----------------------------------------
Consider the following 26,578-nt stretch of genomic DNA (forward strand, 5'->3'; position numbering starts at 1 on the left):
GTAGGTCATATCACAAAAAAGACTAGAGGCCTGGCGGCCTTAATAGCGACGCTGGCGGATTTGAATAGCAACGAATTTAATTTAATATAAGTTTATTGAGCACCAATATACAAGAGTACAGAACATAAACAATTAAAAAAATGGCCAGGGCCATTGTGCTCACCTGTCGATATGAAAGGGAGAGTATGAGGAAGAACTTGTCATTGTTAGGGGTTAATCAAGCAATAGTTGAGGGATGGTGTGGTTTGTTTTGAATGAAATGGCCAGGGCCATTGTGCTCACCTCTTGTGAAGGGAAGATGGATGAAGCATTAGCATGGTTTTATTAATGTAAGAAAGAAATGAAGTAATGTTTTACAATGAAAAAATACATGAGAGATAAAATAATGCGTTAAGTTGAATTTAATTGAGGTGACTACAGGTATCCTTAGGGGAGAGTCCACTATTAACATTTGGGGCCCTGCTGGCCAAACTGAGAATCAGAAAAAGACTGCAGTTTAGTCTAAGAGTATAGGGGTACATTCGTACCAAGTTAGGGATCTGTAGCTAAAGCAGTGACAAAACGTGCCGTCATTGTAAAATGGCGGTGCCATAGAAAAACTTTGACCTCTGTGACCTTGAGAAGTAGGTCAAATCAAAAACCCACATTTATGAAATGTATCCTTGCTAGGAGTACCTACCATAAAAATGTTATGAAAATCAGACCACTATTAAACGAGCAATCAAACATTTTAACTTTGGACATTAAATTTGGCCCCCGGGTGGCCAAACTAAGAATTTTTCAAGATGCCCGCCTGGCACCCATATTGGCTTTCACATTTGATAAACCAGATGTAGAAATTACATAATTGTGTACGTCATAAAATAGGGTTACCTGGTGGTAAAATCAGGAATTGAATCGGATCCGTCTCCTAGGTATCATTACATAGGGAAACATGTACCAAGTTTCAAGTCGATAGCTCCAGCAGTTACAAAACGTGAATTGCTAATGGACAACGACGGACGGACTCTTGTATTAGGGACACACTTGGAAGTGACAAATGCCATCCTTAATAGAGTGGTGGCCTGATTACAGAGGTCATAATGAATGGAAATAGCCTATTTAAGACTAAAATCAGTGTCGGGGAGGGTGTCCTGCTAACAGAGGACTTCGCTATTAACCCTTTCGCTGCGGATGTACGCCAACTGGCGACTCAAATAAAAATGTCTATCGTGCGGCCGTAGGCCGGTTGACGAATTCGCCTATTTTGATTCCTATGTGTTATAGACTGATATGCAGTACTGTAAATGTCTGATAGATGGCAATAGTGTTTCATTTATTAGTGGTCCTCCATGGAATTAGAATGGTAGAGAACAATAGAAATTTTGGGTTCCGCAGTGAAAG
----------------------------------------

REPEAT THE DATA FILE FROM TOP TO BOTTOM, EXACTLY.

Consider the following 26,578-nt stretch of genomic DNA (forward strand, 5'->3'; position numbering starts at 1 on the left):
GTAGGTCATATCACAAAAAAGACTAGAGGCCTGGCGGCCTTAATAGCGACGCTGGCGGATTTGAATAGCAACGAATTTAATTTAATATAAGTTTATTGAGCACCAATATACAAGAGTACAGAACATAAACAATTAAAAAAATGGCCAGGGCCATTGTGCTCACCTGTCGATATGAAAGGGAGAGTATGAGGAAGAACTTGTCATTGTTAGGGGTTAATCAAGCAATAGTTGAGGGATGGTGTGGTTTGTTTTGAATGAAATGGCCAGGGCCATTGTGCTCACCTCTTGTGAAGGGAAGATGGATGAAGCATTAGCATGGTTTTATTAATGTAAGAAAGAAATGAAGTAATGTTTTACAATGAAAAAATACATGAGAGATAAAATAATGCGTTAAGTTGAATTTAATTGAGGTGACTACAGGTATCCTTAGGGGAGAGTCCACTATTAACATTTGGGGCCCTGCTGGCCAAACTGAGAATCAGAAAAAGACTGCAGTTTAGTCTAAGAGTATAGGGGTACATTCGTACCAAGTTAGGGATCTGTAGCTAAAGCAGTGACAAAACGTGCCGTCATTGTAAAATGGCGGTGCCATAGAAAAACTTTGACCTCTGTGACCTTGAGAAGTAGGTCAAATCAAAAACCCACATTTATGAAATGTATCCTTGCTAGGAGTACCTACCATAAAAATGTTATGAAAATCAGACCACTATTAAACGAGCAATCAAACATTTTAACTTTGGACATTAAATTTGGCCCCCGGGTGGCCAAACTAAGAATTTTTCAAGATGCCCGCCTGGCACCCATATTGGCTTTCACATTTGATAAACCAGATGTAGAAATTACATAATTGTGTACGTCATAAAATAGGGTTACCTGGTGGTAAAATCAGGAATTGAATCGGATCCGTCTCCTAGGTATCATTACATAGGGAAACATGTACCAAGTTTCAAGTCGATAGCTCCAGCAGTTACAAAACGTGAATTGCTAATGGACAACGACGGACGGACTCTTGTATTAGGGACACACTTGGAAGTGACAAATGCCATCCTTAATAGAGTGGTGGCCTGATTACAGAGGTCATAATGAATGGAAATAGCCTATTTAAGACTAAAATCAGTGTCGGGGAGGGTGTCCTGCTAACAGAGGACTTCGCTATTAACCCTTTCGCTGCGGATGTACGCCAACTGGCGACTCAAATAAAAATGTCTATCGTGCGGCCGTAGGCCGGTTGACGAATTCGCCTATTTTGATTCCTATGTGTTATAGACTGATATGCAGTACTGTAAATGTCTGATAGATGGCAATAGTGTTTCATTTATTAGTGGTCCTCCATGGAATTAGAATGGTAGAGAACAATAGAAATTTTGGGTTCCGCAGTGAAAG